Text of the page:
Many people agree that grilling is the most flavorful way to prepare foods - especially during the summer.
Many people agree that grilling is the most flavorful way to prepare foods — especially during the summer. Whether you are a backyard chef or like to grill beside the lake, these simple guidelines will help insure an enjoyable cookout:
Wash your hands with soap and water 20 to 30 seconds before and after handling food. Marinate food in the refrigerator — not on the counter. Never serve marinade you used for raw beef, poultry or seafood unless you boil it for at least one minute. Transfer food immediately to the grill if you partially cooked it in the microwave or oven. If you are transporting meat or poultry, cook until it is done and chill before packing it in the cooler with ice. Use a thermometer to confirm grilled food is cooked to a safe temperature. You can not determine if food is properly cooked by looking at it. The following foods should be cooked to the temperatures listed: Beef, veal, lamb, pork steaks and roasts-145°F Seafood-145°F Ground beef, veal, lamb and pork-160°F Poultry and ground poultry-165°F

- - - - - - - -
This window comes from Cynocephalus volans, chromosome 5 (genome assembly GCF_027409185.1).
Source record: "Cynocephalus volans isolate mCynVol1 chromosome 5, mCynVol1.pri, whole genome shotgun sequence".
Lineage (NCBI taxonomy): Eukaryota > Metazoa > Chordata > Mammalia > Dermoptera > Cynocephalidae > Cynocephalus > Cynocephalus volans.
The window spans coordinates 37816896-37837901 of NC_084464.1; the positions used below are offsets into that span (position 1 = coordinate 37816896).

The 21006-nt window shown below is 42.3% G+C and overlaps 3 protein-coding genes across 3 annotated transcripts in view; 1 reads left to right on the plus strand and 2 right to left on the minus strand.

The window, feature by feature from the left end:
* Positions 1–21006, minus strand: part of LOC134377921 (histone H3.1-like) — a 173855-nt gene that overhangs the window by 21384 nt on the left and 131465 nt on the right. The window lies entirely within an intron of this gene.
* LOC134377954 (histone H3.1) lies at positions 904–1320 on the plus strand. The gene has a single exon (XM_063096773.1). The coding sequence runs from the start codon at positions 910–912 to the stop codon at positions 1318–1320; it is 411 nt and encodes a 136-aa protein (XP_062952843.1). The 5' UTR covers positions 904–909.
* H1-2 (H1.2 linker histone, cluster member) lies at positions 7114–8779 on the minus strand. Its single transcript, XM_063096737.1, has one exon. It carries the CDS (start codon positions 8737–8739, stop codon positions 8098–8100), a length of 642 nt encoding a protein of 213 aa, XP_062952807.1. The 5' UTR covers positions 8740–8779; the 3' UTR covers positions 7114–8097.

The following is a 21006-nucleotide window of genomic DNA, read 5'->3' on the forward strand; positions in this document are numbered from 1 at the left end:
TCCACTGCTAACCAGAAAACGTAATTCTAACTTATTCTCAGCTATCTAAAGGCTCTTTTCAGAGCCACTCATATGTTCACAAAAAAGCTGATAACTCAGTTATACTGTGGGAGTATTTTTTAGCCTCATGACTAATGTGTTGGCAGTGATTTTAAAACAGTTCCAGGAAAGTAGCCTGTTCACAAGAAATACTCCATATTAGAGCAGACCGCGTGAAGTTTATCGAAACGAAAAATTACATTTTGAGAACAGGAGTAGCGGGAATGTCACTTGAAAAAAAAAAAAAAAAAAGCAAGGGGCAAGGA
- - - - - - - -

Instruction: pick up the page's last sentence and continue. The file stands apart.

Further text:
Use clean plates and utensils for cooked foods. Never place cooked food on the same plate that held raw meat, poultry or seafood. Keep hot foods hot. Never let cooked foods sit at room temperatures for more than two hours. If it is 90 degrees or warmer, foods should not sit at room temperature for more than an hour. Use crock pots, warming plates or chaffing pans to keep hot foods hot (140°F or warmer). Keep cold foods cold. As with cooked foods, never let raw meat, poultry, seafood, fruits and vegetables sit at room temperature for more than two hours. Refrigerate food, store it in a cooler with ice, or place a small dish of food in a larger dish containing ice so the internal temperature remains below 41°F.
Remember, grilled food that is not properly cooked can make you sick. Keeping food safe will help assure your next cookout is healthy and delicious.
Gina Nicholson is a registered sanitarian with the state of Ohio and a food-safety specialist with the Kroger Co.